Are We Ready to Conduct Risk Assessment on Gene Drive Technologies?
On June 16, 2022, ISAAA Inc., the Outreach Network for Gene Drive Research, and the ISAAA Biotechnology Information Centers Network conducted the webinar Key Considerations for Risk Assessment of Gene Drive Technologies via Zoom, the second part of the 2022 Gene Drive Webinar Series. This article provides an overview of the topics discussed during the webinar.
According to an article published in the Proceedings of the National Academy of Sciences in 2020, gene drive technology has gained popularity in the scientific literature and the mainstream media. However, there is little consensus vocabulary on the matter. A standard consensus definition of the technology will be extremely helpful to the scientific community, the public, and the regulators who are tasked to review the risks and benefits of any technology that can be used to address global challenges in health, environmental conservation, and food security.
Risk assessment is one of the key steps undertaken by a technology or product before it becomes available to the public, and regulatory frameworks are used to guide the risk assessment process. As there are currently no specific frameworks for gene drives, regulators base the assessments on existing frameworks used for genetically modified organisms (GMOs).
Are New Regulatory Frameworks Needed for Gene Drive?
Dr. Heidi Mitchell, Director of the Contained Dealings Evaluation Section of the Office of the Gene Technology Regulator in Australia, believes that existing frameworks are suitable for evaluating gene drives. In her presentation, she showed the risk analysis principles that the OGTR applies to any new types of GMOs to illustrate how risk assessment is done in Australia. These principles are:
- Adapt and adopt existing guidelines, such as the ISO 31000 and OECD document;
- Qualitative and comparative assessments vs. baseline data;
- Focus on harm and plausible pathways to harm, which is looking at what could go wrong and how it could go wrong;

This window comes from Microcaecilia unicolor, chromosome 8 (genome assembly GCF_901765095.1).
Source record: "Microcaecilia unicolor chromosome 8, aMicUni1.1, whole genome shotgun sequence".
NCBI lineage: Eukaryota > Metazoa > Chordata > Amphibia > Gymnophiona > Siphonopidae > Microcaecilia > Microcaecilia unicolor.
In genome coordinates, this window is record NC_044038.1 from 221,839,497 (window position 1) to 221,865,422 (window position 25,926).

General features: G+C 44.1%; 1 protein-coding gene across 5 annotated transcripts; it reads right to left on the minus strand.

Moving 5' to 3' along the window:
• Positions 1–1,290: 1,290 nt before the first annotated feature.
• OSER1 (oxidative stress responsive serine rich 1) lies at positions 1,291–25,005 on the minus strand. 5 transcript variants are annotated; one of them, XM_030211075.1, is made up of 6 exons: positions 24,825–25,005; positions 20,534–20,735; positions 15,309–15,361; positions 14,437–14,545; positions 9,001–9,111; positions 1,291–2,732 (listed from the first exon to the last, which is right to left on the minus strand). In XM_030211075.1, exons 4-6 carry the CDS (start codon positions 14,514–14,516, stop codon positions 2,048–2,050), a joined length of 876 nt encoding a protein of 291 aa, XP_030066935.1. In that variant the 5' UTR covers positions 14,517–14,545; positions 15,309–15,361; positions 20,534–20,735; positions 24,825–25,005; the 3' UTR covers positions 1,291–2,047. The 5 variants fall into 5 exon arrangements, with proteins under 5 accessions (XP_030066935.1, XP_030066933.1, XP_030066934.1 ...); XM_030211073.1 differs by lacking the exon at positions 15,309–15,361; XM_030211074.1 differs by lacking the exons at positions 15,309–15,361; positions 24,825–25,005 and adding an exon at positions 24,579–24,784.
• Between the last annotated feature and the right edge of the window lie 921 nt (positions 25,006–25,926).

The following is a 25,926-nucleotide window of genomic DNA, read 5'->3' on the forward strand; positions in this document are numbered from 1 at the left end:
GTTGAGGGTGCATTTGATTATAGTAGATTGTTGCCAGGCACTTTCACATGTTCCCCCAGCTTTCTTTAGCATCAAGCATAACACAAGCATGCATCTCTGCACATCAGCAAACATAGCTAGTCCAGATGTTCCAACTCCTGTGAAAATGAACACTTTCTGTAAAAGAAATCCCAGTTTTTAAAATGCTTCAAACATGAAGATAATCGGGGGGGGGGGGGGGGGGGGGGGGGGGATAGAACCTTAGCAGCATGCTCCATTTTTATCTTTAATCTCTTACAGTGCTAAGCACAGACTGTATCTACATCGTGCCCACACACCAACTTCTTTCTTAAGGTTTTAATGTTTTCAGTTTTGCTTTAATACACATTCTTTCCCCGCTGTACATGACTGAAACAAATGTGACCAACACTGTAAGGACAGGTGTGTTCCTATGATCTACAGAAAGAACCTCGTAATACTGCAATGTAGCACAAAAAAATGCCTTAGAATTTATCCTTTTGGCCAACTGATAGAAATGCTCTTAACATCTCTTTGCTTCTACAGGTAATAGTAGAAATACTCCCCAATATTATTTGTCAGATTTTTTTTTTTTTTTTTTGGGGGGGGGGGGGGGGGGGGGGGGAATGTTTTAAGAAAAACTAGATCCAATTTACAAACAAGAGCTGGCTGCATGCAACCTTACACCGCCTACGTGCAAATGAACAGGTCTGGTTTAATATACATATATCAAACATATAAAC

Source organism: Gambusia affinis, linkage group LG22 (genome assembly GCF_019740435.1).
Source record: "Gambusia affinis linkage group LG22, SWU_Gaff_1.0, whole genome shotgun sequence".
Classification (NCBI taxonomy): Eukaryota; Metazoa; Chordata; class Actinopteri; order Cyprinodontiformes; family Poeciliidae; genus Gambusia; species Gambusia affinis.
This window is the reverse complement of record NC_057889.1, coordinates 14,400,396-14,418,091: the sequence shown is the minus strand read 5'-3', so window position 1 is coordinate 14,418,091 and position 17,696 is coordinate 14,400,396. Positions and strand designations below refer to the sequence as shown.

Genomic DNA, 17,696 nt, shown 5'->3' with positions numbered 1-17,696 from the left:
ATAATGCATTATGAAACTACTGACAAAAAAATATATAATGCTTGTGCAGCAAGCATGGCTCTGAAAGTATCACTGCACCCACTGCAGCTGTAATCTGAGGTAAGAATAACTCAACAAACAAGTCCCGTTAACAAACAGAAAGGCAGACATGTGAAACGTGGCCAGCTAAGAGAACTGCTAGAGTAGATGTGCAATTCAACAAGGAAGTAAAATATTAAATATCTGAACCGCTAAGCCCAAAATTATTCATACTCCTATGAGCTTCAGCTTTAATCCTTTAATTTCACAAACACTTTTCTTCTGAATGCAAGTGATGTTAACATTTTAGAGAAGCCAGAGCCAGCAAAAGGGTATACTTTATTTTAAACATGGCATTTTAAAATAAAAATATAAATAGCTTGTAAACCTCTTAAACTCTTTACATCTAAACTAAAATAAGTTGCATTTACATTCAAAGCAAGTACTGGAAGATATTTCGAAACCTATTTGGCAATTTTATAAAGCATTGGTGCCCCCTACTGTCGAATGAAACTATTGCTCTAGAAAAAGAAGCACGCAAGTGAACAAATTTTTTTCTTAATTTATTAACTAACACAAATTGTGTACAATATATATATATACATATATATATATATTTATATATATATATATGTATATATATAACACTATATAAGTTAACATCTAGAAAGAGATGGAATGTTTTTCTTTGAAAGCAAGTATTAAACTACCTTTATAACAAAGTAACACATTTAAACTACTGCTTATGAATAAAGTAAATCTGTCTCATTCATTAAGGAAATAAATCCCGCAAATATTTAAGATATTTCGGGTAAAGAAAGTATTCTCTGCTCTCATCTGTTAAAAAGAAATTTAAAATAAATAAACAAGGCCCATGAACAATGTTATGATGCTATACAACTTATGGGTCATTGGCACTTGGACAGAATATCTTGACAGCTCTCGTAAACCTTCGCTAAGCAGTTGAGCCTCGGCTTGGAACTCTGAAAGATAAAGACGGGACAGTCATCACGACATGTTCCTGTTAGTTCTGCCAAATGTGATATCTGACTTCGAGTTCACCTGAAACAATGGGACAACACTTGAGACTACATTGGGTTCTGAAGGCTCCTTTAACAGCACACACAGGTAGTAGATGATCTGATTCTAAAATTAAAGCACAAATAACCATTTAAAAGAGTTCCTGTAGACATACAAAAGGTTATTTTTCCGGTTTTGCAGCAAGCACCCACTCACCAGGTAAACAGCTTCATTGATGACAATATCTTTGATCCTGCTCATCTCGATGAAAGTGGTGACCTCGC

- Distinguish events vs harm, because the existence of events does not equate to harm. Rather, an event is harmful if it does something bad to cause harm; and
- Regulatory science and data to support decision making. Regulatory science means trying to prove that something won’t happen, and this helps the regulator make a decision even when there is uncertainty.
The OGTR has the knowledge and experience in releasing GMOs as well as the knowledge for contained work with gene drives to be able to conduct risk assessment of the release of gene drives. Additionally, there is also guidance from other risk analyses that they can refer to such as the existing GMO risk assessment process, biological risk control experiences in investigating the impact of an introduction of a species or removal of a pest, assessment of sterile insect release using gamma irradiation, conventional pest control and species conservation, and containment of dangerous pathogens in the lab. These all help equip regulators with the knowledge and lessons on risk assessment, risk management, and risk communication to prepare themselves for the risk assessment of gene drives for environmental release.
Based on the Australian experience, existing regulatory frameworks can be used for gene drive assessments. Dr. Mitchell emphasized that regulators can build on existing frameworks for risk analyses. They can also refer to or borrow principles from other disciplines in biology instead of reinventing a whole new framework. Lastly, scientific discussions about gene drive and risk assessment should be encouraged and continued to further knowledge sharing.
Are We Ready to Regulate Gene Drive Organisms?
Dr. Vibha Ahuja, Chief General Manager of the Biotech Consortium India Ltd. based in New Delhi, India, says that capacity building is a key tool in understanding innovative technologies like gene drive. Having well-informed and equipped regulators can help address concerns that lead to building the public’s trust in these innovative technologies. Thus, capacity building is essential to implementing appropriate regulations and facilitating science-based decision making when conducting risk assessment analyses.